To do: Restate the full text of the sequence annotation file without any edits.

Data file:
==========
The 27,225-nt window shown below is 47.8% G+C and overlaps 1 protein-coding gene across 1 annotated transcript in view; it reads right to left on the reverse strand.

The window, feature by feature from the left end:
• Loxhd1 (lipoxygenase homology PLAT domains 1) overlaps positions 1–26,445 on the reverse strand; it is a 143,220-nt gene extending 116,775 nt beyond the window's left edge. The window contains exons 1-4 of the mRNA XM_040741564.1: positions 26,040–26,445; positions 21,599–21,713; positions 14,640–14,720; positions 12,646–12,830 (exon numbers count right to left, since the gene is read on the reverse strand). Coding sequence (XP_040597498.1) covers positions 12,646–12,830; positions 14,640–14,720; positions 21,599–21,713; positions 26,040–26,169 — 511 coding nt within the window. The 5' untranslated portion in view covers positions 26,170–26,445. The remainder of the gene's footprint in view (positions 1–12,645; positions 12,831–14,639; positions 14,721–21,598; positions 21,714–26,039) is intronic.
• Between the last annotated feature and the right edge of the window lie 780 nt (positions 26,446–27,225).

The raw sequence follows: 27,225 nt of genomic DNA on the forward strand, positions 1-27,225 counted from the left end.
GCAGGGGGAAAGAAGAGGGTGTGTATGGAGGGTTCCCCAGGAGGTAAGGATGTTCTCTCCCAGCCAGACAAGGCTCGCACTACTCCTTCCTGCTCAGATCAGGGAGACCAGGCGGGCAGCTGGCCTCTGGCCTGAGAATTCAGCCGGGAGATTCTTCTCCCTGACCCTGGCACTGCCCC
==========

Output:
The 27,225-nt window shown below is 47.8% G+C and overlaps 1 protein-coding gene across 1 annotated transcript in view; it reads right to left on the reverse strand.

The window, feature by feature from the left end:
• Loxhd1 (lipoxygenase homology PLAT domains 1) overlaps positions 1–26,445 on the reverse strand; it is a 143,220-nt gene extending 116,775 nt beyond the window's left edge. The window contains exons 1-4 of the mRNA XM_040741564.1: positions 26,040–26,445; positions 21,599–21,713; positions 14,640–14,720; positions 12,646–12,830 (exon numbers count right to left, since the gene is read on the reverse strand). Coding sequence (XP_040597498.1) covers positions 12,646–12,830; positions 14,640–14,720; positions 21,599–21,713; positions 26,040–26,169 — 511 coding nt within the window. The 5' untranslated portion in view covers positions 26,170–26,445. The remainder of the gene's footprint in view (positions 1–12,645; positions 12,831–14,639; positions 14,721–21,598; positions 21,714–26,039) is intronic.
• Between the last annotated feature and the right edge of the window lie 780 nt (positions 26,446–27,225).

The raw sequence follows: 27,225 nt of genomic DNA on the forward strand, positions 1-27,225 counted from the left end.
GCAGGGGGAAAGAAGAGGGTGTGTATGGAGGGTTCCCCAGGAGGTAAGGATGTTCTCTCCCAGCCAGACAAGGCTCGCACTACTCCTTCCTGCTCAGATCAGGGAGACCAGGCGGGCAGCTGGCCTCTGGCCTGAGAATTCAGCCGGGAGATTCTTCTCCCTGACCCTGGCACTGCCCC